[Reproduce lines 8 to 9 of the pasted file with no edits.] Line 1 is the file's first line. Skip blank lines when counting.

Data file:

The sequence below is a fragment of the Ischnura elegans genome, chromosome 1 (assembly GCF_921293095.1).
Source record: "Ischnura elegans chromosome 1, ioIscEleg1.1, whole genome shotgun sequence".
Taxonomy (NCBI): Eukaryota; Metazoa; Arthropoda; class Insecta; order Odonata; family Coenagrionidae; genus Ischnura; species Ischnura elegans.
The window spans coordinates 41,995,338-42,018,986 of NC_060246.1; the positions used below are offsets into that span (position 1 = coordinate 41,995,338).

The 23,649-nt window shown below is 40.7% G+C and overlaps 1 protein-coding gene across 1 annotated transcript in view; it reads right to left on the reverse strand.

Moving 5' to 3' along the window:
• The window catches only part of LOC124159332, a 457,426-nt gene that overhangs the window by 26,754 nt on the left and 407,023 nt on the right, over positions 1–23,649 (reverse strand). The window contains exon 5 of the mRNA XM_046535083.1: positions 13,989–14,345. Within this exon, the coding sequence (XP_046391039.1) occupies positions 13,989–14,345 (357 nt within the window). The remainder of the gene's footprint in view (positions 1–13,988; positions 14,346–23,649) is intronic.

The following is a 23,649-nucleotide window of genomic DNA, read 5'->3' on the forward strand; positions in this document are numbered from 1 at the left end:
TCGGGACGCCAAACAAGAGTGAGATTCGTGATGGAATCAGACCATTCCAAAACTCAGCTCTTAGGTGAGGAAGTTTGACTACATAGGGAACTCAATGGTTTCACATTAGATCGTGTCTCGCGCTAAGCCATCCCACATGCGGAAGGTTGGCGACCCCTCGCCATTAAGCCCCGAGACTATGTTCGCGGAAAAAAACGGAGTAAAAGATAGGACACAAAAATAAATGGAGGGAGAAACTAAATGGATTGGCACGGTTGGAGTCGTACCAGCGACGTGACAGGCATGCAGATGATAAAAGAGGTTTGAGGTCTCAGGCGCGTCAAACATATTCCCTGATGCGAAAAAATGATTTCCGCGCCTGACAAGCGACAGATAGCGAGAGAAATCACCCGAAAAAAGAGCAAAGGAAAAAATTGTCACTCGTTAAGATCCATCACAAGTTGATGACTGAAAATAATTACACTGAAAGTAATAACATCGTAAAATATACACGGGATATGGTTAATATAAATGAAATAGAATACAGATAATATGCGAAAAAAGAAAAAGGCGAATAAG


The following is a 23,649-nucleotide window of genomic DNA, read 5'->3' on the forward strand; positions in this document are numbered from 1 at the left end:
TCGGGACGCCAAACAAGAGTGAGATTCGTGATGGAATCAGACCATTCCAAAACTCAGCTCTTAGGTGAGGAAGTTTGACTACATAGGGAACTCAATGGTTTCACATTAGATCGTGTCTCGCGCTAAGCCATCCCACATGCGGAAGGTTGGCGACCCCTCGCCATTAAGCCCCGAGACTATGTTCGCGGAAAAAAACGGAGTAAAAGATAGGACACAAAAATAAATGGAGGGAGAAACTAAATGGATTGGCACGGTTGGAGTCGTACCAGCGACGTGACAGGCATGCAGATGATAAAAGAGGTTTGAGGTCTCAGGCGCGTCAAACATATTCCCTGATGCGAAAAAATGATTTCCGCGCCTGACAAGCGACAGATAGCGAGAGAAATCACCCGAAAAAAGAGCAAAGGAAAAAATTGTCACTCGTTAAGATCCATCACAAGTTGATGACTGAAAATAATTACACTGAAAGTAATAACATCGTAAAATATACACGGGATATGGTTAATATAAATGAAATAGAATACAGATAATATGCGAAAAAAGAAAAAGGCGAATAAG